Anzhi Makhachkala: Why are big-spending Russians cutting back?

When news broke that Anzhi Makhachkala, the billionaire-backed Russian Premier League club, were cutting their budget and selling their top players,  many journalists - myself included - thought it was a late April fool.

But this was no joke. In the hours that followed a series of announcements, each more puzzling than the other, confirmed "The Anzhi Project", at least as we previously knew it, was coming to an end. Suleyman Kerimov, Anzhi's billionaire backer since January 2011, was no longer happy to finance a gravy train.

The club's budget, officially quoted at an extravagant £116m per season (second only to Zenit St Petersburg in Russia), was to be reduced to between £32m and £45m.

Rene Meulensteen, formerly Sir Alex Ferguson's assistant at Manchester United and the man hand-picked by predecessor Guus Hiddink to manage the club, lost his job after just 16 days. And a host of players, foreign and Russian, bought for extravagant fees over the past two and a half years, were to be shipped out post-haste.

Russian Premier League team budgets (2012)

  • Zenit St Petersburg (£184m)
  • Anzhi (£116m)
  • Rubin Kazan (£93.45m)
  • Dinamo Moscow (£80.5m)
  • Lokomotiv Moscow (£75m)
  • Spartak Moscow (£67m)
  • CSKA Moscow (£58m)

The football media naturally looks for footballing reasons for Kerimov's sudden about-face - and there are several.

After finishing in third place last season, hopes were high of a title push, but Anzhi have begun the campaign in disappointing fashion, losing two and drawing two of their opening four games.

An official statement  said as much, stating that "having analysed the club's recent sporting results, the decision has been taken to work on a new long-term strategy for the club".

Rumours have been rife of training-ground bust-ups ever since Meulensteen was handed the manager's job just over a fortnight ago. There were reports that a rift between newly signed Russia captain Igor Denisov and £130,000-per-week striker Samuel Eto'o, with Meulensteen caught in the middle, had destroyed the Dutchman's authority.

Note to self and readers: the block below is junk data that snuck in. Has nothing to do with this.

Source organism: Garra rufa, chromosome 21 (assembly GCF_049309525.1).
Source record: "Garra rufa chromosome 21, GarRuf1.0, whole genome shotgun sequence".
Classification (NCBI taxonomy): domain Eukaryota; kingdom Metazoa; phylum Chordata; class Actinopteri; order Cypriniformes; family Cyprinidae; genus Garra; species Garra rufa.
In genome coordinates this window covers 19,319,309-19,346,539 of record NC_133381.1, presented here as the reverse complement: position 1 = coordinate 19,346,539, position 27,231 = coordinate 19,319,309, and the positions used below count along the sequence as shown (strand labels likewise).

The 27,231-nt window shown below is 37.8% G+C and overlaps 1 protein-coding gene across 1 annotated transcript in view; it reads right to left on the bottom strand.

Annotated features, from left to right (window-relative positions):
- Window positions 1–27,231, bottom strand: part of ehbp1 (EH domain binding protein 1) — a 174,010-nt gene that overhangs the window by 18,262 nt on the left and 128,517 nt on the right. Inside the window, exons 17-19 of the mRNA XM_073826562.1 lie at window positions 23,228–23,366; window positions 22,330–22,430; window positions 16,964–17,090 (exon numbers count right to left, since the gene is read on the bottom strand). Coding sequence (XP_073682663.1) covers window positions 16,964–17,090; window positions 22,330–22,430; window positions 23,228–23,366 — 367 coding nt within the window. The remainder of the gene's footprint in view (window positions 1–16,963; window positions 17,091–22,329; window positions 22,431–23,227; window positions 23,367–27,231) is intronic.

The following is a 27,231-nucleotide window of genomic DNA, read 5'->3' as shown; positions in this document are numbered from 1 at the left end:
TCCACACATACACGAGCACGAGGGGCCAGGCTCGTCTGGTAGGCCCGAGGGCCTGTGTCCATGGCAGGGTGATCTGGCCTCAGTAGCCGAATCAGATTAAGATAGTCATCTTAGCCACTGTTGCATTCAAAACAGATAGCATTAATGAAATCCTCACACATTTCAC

Anzhi managers since Kerimov's arrival

Suleyman Kerimov
  • Gadzhi Gadzhiev (Apr 2010-Sept 2011)
  • Andrey Gordeev (Sept 2011-Dec 2011)
  • Yury Krasnozhan (Dec 2011-Feb 2012)
  • Guus Hiddink (Feb 2012-Jul 2013)
  • Rene Meulensteen (July 2013)

There are apparent precedents here, with Eto'o's alleged unwillingness to work with previous Anzhi coaches Gadzhi Gadzhiev and Yury Krasnozhan seeing them leave. Ironically - and this could spell the end for Eto'o too - Gadzhiev is widely tipped to replace Meulensteen.

But events on the field only provide a partial explanation for Anzhi's sudden dismantling of more than two years of hard work and investment. Speculation about the personal affairs of owner Kerimov has dominated the headlines in Russia in recent days.

Though rumours the 47-year-old is suffering from ill-health have been denied, what is not in question is that another of the oligarch's main business interests, potash producer Uralkali, has had a rocky few days.

Only last week it was announced the company had severed a trade agreement with a Belarusian company, ending a cartel which had effectively fixed prices and guaranteed a steady flow of income to Uralkali and Kerimov, whose fortune was said to be in excess of £4bn in March. 

In the hours after the announcement £5.5bn was wiped off the company's value,  with Kerimov losing some £325m in net worth, although the share price has since recovered. Kerimov's representatives are drawing no connections between Uralkali's woes and Anzhi, but the coincidence of events seems instructive.

How things play out for the remainder of the season and beyond remains an open question. But while many are already writing Anzhi's obituaries, club president Konstantin Remchukov insists Kerimov "is still in control of the club" and will remain its chief financial backer.

And several commentators and fans have greeted the change of policy with relief.

Anzhi's big buys

Anzhi kits
  • £30m Willian from Shakhtar Donetsk
  • £23.7m Samuel Eto'o from Inter
  • £15.8m Lacina Traore from Kuban Krasnodar
  • £13.2m Yuri Zhirkov from Chelsea
  • £12.3m Christopher Samba from Blackburn
  • £12.3m Balazs Dzsudzsak from PSV
  • £8.8m Jucilei from Corinthians
  • £7m Mbark Boussoufa from Anderlecht

"Having spent £290m, all Kerimov has done is enriched a bunch of speculators," Alisher Aminov, a former board member of the Russian Football Union, said.

Fans have reacted in a similar fashion, with the webpage of Wild Division, the club's supporters organisation, peppered with positive comments.

"Many of us have waited for this for a long time," a user named Gubden wrote. "What difference does it make which players are on our side? The most important thing is that they wear our colours and we support them," another, Maga Pitersky, added.

What is certainly true is that Anzhi will now have to turn towards homegrown talent.

They may finally return to Dagestan; the players currently live and train in Moscow, flying the 800 miles to Makhachkala only for home games.

And even with a budget of £32-£45m, they can certainly compete for the Russian league's European places.

But the days of excess, of Eto'o's enormous contract, of the Bugatti Veyron  given to former player Roberto Carlos as a present, and of Anzhi's £24m game of tug-of-war with QPR over Christopher Samba, are now most certainly consigned to the past.